Examination of Witnesses (Questions 180-183)
MR NIGEL CRISP, MR STEPHEN WALKER MR STEPHEN ORCHARD CBE AND SIR HAYDEN PHILLIPS KCB
WEDNESDAY 17 OCTOBER 2001
180. One of the proposals in this paper is simultaneously to minute the NHS's legal liability and also to encourage the medical profession to be more open and to learn from its mistakes. Mr Walker was saying earlier that you are very keen to inform people of their rights, but you accept that there is an inherent tension between having a punitive system and having an open culture and in the words of David Davis's report, only a non punitive system creates a high quality information link: if you are using the blunt weapon of litigation, you are going to create a culture of cover-up. Do you accept that?
(Mr Crisp) You are now making the point for one of the reasons for keeping the complaints system and the claims system separate, are you not? My earlier answer was to say that clinicians do not actually get involved in statements about liability and so on. They may get involved in saying what went wrong and they are sorry and this is what they are going to do about it, but there comes a point when we need to enable them to be as free to do that as possible. That is partly why we are introducing things so that when something does go wrong we shall pick it up through this national clinical assessment authority rather than through something more punitive. We try to do that. Then there is a tension between that and the courts and that is why I suspect we may end up saying the complaints and claims procedures will overlap to a degree but not entirely.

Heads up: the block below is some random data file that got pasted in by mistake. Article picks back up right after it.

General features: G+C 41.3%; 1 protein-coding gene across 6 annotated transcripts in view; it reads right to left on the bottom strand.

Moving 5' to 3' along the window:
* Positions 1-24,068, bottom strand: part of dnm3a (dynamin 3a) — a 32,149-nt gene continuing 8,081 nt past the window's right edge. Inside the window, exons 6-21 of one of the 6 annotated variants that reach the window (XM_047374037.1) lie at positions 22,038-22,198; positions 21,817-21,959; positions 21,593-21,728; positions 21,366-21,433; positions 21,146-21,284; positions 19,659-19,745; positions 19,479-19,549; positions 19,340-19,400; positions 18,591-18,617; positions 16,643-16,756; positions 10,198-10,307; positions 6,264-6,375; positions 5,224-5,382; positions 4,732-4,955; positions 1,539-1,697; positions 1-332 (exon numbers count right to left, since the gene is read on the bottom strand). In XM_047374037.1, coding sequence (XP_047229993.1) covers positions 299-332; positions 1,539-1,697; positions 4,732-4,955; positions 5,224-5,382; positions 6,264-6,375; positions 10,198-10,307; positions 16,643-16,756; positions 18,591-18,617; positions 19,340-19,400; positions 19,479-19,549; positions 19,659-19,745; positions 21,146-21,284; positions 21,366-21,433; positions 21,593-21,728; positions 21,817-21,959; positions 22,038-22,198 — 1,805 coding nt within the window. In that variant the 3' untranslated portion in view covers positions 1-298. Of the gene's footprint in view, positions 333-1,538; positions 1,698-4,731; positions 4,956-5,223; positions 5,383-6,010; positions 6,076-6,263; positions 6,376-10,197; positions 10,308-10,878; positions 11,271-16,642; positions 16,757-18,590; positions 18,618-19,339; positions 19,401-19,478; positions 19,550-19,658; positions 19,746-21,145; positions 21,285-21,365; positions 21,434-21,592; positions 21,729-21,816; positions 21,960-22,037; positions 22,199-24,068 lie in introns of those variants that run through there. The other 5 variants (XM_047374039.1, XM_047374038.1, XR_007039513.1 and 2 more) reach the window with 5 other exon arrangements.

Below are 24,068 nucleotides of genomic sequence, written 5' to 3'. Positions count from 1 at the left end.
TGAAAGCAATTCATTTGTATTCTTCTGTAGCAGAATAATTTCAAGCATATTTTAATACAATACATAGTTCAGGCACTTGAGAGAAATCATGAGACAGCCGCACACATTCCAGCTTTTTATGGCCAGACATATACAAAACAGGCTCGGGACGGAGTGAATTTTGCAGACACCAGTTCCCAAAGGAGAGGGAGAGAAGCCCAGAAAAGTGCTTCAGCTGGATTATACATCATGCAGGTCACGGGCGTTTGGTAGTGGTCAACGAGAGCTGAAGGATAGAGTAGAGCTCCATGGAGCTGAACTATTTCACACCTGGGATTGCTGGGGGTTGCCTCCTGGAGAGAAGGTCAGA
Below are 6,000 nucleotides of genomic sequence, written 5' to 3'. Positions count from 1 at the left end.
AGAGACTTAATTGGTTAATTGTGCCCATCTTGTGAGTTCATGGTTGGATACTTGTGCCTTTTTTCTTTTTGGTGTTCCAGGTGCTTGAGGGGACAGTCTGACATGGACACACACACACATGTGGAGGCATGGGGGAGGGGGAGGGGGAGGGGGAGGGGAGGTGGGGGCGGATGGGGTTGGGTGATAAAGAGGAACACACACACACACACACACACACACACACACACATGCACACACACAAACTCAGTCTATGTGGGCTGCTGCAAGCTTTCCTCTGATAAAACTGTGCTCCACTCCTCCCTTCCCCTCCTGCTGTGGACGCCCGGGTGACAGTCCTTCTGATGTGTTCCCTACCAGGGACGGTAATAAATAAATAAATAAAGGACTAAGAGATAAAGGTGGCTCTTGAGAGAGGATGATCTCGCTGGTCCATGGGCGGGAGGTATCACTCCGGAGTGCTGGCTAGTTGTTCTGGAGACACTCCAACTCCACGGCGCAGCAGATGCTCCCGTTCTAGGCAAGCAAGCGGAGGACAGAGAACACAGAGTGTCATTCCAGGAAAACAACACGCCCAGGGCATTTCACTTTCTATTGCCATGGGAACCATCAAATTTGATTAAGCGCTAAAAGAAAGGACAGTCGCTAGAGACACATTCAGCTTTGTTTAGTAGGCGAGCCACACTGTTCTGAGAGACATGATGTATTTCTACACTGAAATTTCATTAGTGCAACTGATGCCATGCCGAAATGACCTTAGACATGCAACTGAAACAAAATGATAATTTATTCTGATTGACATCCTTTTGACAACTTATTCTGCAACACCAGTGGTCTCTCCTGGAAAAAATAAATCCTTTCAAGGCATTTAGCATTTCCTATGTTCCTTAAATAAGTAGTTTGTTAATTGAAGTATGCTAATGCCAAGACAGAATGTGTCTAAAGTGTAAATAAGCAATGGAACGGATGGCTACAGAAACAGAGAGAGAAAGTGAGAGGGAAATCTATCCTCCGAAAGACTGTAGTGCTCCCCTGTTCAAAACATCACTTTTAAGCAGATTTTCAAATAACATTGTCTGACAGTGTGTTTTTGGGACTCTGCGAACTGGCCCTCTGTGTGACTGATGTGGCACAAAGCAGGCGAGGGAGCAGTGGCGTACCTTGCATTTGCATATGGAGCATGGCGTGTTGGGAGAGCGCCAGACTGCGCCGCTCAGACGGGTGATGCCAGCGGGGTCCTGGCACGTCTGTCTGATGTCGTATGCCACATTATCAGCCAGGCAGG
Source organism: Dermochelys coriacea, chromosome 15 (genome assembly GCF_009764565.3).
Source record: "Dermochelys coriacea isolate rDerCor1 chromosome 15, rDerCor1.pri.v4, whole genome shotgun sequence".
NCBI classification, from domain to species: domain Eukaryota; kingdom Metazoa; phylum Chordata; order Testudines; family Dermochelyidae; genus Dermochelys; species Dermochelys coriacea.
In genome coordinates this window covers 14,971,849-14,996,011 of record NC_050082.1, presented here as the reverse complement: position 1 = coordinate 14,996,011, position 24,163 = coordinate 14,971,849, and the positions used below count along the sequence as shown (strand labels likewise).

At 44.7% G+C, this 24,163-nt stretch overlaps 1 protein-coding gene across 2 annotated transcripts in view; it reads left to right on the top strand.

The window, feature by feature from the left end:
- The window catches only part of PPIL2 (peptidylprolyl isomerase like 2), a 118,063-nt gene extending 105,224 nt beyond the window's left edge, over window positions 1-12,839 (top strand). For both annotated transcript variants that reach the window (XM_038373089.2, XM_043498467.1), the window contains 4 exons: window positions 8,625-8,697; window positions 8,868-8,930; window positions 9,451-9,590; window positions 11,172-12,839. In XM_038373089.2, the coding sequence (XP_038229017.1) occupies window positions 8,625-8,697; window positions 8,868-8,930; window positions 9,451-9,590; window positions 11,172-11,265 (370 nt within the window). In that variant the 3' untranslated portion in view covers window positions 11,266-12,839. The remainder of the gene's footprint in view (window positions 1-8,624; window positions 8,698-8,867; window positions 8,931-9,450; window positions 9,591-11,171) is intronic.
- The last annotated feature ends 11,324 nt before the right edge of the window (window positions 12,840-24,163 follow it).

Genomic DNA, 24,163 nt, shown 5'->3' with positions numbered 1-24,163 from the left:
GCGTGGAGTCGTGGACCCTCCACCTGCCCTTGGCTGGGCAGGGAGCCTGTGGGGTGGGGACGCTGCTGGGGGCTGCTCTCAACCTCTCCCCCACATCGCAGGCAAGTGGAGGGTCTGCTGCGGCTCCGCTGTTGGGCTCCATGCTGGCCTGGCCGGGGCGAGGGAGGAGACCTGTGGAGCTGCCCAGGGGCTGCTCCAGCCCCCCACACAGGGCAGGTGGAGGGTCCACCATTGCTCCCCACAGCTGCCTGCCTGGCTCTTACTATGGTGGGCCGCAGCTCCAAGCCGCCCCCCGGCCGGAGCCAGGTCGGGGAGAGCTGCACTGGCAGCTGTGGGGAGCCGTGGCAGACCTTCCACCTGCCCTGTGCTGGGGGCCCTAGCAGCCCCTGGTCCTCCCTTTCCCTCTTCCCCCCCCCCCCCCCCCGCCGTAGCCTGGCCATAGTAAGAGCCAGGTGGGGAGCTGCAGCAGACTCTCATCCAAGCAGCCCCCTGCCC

181. Gentlemen, that concludes the public evidence session. Just to remind you that you promised a note in answer to Mr Rendel's supplementary question on timing.
(Mr Crisp) I got it wrong, I may tell you now. He was right, I have just been informed. I can provide you with a note to that but he did actually get it right and I got it wrong.
182. Thank you very much.
(Mr Crisp) You have asked us for two or three notes and I understand your normal procedure is that somebody tells us about them after the Committee.
183. Yes, we have made a note. Thank you for being so courteous in answering our questions so fully on what is a very important matter of public concern. It has been our first working session this Parliament. I feel that it has gone well. I am very grateful to you for taking me through my first session. Thank you.
(Sir Hayden Phillips) I should have said at the beginning for the record that as we are your first witnesses as Chairman we should have congratulated you and I should like that written into the record now.
Chairman: Thank you very much.